This has been a difficult week, one that began and ended with senseless, inexplicable violence. The loss of life at the shopping mall stunned us and gave us pause about our own “Christmas shopping.” Is it safe? Can it happen here?
Then, with these questions still fresh, we witnessed the mindless, almost genocide-style slaughter of 20 innocent children and 6 caring and brave adults. That act tore open our very hearts and forced our own tears and weeping, even though our children were safe; even though we could never understand what the parents of these 20 children were going through. So we sat in our homes or at work in silence, sitting with these families, even though we were powerless to offer them any words, any acts that might comfort them.
And then the fear came and we began to worry about our own children, our own schools, our own security policies and procedures. And perhaps that is a good thing to do. The world has changed. It has become more violent. In order to keep fear at bay, we must change with it.
As a pastor, I can’t imagine what the clergy in Newtown are saying to their congregations this morning. Perhaps they are gathering in silence, literally and symbolically sitting with the families struck down by violence, death, and fear. What more can they do? What more can they say?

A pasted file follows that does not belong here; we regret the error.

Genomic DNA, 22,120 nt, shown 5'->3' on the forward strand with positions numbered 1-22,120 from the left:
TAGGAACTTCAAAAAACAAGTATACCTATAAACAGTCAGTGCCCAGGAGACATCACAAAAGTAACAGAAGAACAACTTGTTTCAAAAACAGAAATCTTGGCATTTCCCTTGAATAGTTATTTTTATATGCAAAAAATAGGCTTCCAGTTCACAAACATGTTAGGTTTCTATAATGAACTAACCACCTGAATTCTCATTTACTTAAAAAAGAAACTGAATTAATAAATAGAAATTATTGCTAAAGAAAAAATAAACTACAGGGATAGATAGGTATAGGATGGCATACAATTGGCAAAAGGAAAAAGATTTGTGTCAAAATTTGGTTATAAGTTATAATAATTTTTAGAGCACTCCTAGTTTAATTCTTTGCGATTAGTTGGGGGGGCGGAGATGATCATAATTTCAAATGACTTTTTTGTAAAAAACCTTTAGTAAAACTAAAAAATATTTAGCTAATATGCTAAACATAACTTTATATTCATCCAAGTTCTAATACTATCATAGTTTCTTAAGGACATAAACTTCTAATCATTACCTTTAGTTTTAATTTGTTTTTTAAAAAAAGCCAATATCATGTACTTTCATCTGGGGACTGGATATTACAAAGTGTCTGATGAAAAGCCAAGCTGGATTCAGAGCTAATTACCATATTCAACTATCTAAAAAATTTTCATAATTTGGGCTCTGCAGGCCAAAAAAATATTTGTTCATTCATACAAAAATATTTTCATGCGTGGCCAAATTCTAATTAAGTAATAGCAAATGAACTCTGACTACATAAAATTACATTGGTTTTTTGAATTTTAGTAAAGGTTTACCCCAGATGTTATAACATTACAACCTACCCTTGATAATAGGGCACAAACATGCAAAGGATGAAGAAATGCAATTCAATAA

Are there any words to comfort them, and us, as we mourn sympathetically for these families? No. We have none; no words even approaching adequate.
Be assured, however, that, as far away as God must feel to those families today, God sits with them. And God has the WORD, and the last word. Death has no victory.
In our reading from Zephaniah 3: 14-20, in my own paraphrase, that WORD tells us, “From now on, God is your Sovereign, in charge at the center of life. There’s nothing to fear from evil ever again.” “Dear children, don’t despair. Your God is present among you.” “The sorrows that have accumulated will dissipate. You have carried those burdens long enough.”
The families and people of Newtown cannot hear these words today, let along find comfort in them. Indeed, it is difficult enough for us.
But the WORD of God is there for us when we are ready to hear it. God is patient. God is kind. God waits as long as is necessary to offer God’s Word and God’s presence.
So pray. Pray profoundly for, and sit in silence with the families of the children of Newtown, as well those who have been lost in too many acts of needless and senseless violence.
And when you are ready, the WORD is there. The Word that casts out fear. The WORD of hope.
Rev. Wayne C. Drueck